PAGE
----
Gray said the programme participants also got three one-to-one coaching sessions, one each at the beginning, middle and end of the course.

Useful tool

“That was quite a useful tool for people. When they were starting out it was an opportunity for them on a one-to-one basis, and also by Skype or phone call, to talk about where individually they felt they were at. It was a bit of confidence building.”

SAIC chief executive Heather Jones said the idea for the programme had been “stolen” from the civil service and had been deliberately set up to have people from different companies and sectors and backgrounds.

She added that although SAIC had funded the programme, a contribution would have to be made from the companies whose employees were receiving training if the programme was to be repeated.

The 10 people who took part in the training are:

  • Kendal Hunter, manager at Mowi’s Lochalsh salmon farm and a former Mowi Graduate Management Programme trainee.
  • Kurk Jones, manager at Mowi’s Portnalong salmon farm on Skye, who has worked for Mowi since leaving school in Portree in 2011 and has worked his way up through the ranks.
  • Ben Weiss, manager at Mowi’s North Shore sites at Loch Erisort, Isle of Lewis, which have a combined biomass of 4,000 tonnes. The young German gained a Master’s in Sustainable Aquaculture at Stirling University’s Institute of Aquaculture and spent a year as a fish health specialist with Scottish Sea Farms in Orkney before joining Mowi’s Graduate Management Programme.
  • Connie Pattillo, who moved to the UK from Australia, is now a regional cleanerfish technician for Mowi after gaining a BSc Honours in Marine Biology at Stirling.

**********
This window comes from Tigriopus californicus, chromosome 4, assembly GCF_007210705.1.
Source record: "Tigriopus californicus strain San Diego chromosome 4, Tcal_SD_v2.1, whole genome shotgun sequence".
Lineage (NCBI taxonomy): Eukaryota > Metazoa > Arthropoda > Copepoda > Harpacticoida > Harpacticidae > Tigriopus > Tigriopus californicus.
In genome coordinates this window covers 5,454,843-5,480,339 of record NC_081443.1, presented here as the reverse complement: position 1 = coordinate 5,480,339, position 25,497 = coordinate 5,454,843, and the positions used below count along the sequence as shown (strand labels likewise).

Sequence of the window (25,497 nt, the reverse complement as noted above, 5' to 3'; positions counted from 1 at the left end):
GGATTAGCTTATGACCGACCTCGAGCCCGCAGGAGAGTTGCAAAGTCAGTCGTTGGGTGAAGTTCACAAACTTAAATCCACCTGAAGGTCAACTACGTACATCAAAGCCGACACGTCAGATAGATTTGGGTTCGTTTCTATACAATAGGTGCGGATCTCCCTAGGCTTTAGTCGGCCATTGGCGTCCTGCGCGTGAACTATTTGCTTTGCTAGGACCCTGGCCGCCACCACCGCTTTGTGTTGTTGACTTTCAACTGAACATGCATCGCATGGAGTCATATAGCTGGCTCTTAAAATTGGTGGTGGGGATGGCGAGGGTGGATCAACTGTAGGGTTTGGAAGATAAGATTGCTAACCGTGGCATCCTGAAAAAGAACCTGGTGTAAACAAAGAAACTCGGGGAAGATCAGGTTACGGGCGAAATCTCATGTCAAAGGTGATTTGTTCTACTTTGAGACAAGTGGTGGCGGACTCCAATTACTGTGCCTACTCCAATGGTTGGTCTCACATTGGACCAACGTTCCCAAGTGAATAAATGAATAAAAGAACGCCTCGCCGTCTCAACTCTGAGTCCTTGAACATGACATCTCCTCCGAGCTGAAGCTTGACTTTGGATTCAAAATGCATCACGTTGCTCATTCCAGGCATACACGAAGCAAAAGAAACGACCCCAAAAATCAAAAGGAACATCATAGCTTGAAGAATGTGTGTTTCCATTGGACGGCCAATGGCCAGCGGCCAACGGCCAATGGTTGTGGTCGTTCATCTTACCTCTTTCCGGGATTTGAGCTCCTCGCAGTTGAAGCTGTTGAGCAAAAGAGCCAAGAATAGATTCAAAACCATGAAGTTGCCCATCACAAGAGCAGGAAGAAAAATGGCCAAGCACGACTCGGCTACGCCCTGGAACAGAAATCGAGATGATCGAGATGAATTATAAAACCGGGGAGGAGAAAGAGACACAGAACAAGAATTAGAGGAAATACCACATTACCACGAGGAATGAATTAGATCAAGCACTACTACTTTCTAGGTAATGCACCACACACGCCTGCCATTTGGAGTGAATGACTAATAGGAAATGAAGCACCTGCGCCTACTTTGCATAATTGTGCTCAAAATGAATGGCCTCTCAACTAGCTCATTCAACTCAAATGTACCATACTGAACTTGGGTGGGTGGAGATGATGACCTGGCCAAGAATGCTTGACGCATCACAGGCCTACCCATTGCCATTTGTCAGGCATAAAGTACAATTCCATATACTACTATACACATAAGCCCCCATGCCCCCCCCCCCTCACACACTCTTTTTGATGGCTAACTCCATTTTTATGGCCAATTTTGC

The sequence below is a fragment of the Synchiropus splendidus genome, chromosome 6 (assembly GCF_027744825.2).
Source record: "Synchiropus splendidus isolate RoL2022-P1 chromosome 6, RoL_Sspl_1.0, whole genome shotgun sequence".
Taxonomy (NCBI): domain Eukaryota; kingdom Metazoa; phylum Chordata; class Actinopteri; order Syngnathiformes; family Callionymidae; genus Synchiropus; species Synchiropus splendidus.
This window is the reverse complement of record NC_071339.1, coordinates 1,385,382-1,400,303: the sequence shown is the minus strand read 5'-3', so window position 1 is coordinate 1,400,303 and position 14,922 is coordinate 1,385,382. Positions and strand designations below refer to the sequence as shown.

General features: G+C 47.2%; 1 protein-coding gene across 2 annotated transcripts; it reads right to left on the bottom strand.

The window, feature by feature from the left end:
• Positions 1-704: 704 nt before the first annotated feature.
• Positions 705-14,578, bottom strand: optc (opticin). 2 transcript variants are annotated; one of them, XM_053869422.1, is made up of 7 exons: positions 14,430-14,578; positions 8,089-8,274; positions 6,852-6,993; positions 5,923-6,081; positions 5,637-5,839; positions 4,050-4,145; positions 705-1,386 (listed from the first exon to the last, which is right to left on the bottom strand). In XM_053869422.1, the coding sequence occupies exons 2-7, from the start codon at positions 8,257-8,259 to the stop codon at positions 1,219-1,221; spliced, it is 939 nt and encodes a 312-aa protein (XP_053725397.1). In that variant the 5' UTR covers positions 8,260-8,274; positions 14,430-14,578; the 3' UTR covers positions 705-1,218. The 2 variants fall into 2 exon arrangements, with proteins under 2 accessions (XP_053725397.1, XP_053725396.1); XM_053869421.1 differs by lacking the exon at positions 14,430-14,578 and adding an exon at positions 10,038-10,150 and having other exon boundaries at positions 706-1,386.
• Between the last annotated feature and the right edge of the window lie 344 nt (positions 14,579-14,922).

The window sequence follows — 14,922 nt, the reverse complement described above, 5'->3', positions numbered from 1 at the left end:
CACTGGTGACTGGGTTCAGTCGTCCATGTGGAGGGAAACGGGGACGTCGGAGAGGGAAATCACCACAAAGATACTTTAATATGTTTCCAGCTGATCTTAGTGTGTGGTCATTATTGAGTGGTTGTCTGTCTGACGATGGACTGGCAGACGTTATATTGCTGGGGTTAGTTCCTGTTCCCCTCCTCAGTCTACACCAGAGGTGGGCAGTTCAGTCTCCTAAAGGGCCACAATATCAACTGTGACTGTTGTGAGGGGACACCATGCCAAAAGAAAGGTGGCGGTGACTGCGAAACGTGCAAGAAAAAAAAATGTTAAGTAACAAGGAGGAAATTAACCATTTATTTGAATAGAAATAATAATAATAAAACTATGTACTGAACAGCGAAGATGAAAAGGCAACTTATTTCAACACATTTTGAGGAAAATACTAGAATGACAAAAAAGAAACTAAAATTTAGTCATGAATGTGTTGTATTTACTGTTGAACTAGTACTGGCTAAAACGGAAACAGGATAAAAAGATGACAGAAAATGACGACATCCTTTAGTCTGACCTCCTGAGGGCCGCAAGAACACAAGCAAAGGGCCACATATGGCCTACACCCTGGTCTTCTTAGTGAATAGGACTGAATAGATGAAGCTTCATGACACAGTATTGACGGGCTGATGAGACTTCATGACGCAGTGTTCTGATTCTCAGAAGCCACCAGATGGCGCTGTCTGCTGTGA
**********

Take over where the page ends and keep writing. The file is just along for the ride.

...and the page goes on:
• Amy McGoohan, who has a degree in Marine Biology from Edinburgh’s Heriot Watt University, manages a team of four quality monitors in her role as quality assurance supervisor at Scottish Sea Farms’ South Shian processing plant.
  • Dan Mulqueen, who has a degree in Marine Science from the Scottish Association for Marine Science, Oban, was a graduate intern at BioMar and now has a permanent technical advisor role with the feed company.
  • Ivana Russo, who has a Master’s in Environmental Protection and Management from Edinburgh University, is now a business support advisor at BioMar after 18 months as a graduate intern.
  • Sarah Evans, who has degrees in Marine Biology and Aquatic Food Security from Stirling, is the aquaculture and procurement technologist for the Scottish Shellfish Marketing Group.
  • Evelyn Chan, who is studying for her second degree at Stirling, as well as an accountancy qualification, is now finance officer for SAIC as well as being dedicated faculty officer for Stirling’s Faculty of Natural Sciences (Aquaculture).
  • Sam Houston, who has a PhD in fish nutrition from Stirling, now works for SAIC as its knowledge exchange officer.

The last three were unable to make it to the presentation due to other commitments.